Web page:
This content is not available in your region

Strong Foreign Language field at this year's Oscars

Access to the comments Comments
Strong Foreign Language field at this year's Oscars
Text size Aa Aa

The Best Foreign Language Oscar can propel the winner into the big international league, and is highly desired.

Michael Hanecke’s “Amour” is another much-admired work from the Austrian writer and director dealing with the final months in the life of a retired music teacher, played by 85-year-old Emmanuelle Riva, and her husband of 60 years played by Jean-Louis Trintignant, who came out of retirement just to take on the role.

Already covered with glory at Cannes and the Golden Globes “Amour” looks at the couple’s struggle with the debilitating effects of two strokes on both Riva’s health and her quality of life. The film has a total of five nominations, including best picture, best director, best original screenplay for Haneke, and best actress for Riva. It is considered the front-runner for the Oscar.

Norway’s entry is “Kon-Tiki,” the dramatised story of Thor Heyerdahl and his famous expedition of 1947. An experimental ethnographer and adventurer, Heyerdahl set out to prove his theory that people from South America could have settled in Polynesia in pre-Columbian times. To do this he builds a balsa raft using original techniques, and sails across the Pacific from Peru to Polynesia with five crewmen. It is the first Norwegian film to win Oscar and Golden Globe nominations.

Chile’s “NO,” directed by Pablo Larraín is the true story of a Chilean advertising executive who is recruited by opponents of the Pinochet regime to create an advert persuading people to vote against a referendum supporting the dictator. While many on the left fear that the government will rig the voting, the hero hopes that his marketing skills can sell the Chilean people the possibility of a better world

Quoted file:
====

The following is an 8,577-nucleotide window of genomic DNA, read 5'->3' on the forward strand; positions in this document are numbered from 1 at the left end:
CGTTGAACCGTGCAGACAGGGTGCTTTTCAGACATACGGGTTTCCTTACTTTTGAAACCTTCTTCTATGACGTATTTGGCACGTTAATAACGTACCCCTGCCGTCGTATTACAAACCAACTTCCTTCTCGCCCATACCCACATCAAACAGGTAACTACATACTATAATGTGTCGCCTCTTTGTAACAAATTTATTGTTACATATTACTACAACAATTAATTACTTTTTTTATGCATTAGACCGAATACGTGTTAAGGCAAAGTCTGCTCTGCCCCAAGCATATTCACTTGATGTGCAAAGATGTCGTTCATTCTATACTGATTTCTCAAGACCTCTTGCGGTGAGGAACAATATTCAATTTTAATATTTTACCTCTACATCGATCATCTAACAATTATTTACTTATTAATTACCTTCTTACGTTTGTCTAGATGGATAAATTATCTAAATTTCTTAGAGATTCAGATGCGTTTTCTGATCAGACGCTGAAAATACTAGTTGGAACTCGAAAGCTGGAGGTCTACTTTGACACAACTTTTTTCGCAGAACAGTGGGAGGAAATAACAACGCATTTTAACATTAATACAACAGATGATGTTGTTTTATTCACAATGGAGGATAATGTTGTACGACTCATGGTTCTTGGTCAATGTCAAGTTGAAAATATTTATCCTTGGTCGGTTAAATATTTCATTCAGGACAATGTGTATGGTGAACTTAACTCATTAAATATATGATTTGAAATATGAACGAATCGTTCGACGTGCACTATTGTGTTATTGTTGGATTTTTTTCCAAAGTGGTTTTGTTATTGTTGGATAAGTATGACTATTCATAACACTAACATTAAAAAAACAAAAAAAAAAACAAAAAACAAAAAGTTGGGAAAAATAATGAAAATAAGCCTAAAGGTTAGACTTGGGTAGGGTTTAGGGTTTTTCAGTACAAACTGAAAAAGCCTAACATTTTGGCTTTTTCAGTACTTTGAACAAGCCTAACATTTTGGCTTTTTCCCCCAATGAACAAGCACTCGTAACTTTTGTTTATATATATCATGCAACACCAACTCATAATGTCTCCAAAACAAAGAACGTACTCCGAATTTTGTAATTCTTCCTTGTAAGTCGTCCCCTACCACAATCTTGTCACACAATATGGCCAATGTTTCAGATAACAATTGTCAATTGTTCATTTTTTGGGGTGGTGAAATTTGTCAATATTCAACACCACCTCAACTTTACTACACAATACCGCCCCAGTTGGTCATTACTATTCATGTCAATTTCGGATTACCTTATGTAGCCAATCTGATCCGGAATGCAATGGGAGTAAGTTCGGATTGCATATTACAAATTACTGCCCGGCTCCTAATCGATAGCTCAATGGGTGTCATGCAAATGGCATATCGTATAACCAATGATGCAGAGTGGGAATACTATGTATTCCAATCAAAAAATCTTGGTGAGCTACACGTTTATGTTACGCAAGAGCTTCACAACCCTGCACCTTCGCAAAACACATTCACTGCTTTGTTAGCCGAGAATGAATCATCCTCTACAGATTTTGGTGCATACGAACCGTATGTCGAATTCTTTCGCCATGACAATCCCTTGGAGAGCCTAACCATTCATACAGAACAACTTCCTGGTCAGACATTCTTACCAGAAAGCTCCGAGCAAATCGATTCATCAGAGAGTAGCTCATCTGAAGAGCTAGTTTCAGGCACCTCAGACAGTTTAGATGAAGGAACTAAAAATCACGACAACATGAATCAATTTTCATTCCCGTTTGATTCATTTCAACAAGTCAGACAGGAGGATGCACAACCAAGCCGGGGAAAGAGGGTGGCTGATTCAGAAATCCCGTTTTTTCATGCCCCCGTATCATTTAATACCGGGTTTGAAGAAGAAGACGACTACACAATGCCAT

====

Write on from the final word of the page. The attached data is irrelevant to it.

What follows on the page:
Director Pablo Larrain along with his wife, actress Antonia Zegers presented the movie at the last New York Film Festival, and it was a critical hit at Cannes.

Denmark’s “A Royal Affair,” directed by Nikolaj Arcel examines the relationship between the Queen of Denmark and a German doctor who is her husband’s trusted advisor. It leads to sweeping changes in the country. Married as a teenager to the mentally unstable King Christian VII, Queen Caroline Mathilde finds herself drawn to the compassionate and intelligent Johann Friedrick Struensee. They become lovers and work together to reform Danish society.

The film was in competition at the 2011 Berlin International Film Festival and won a Best Foreign Language Film nomination at the Golden Globes.

Canada’s “War Witch,” is directed by Kim Nguyen. In a war-torn central African nation, a 12-year-old girl is abducted from her village and forced to fight as a child soldier. Over the course of two years, Komona endures a brutal and horrific existence that will damage her irrevocably.

Nguyen spent 10 years bringing this story to the screen, basing his script on the stories of actual child soldiers and shooting entirely on location in the Democratic Republic of the Congo.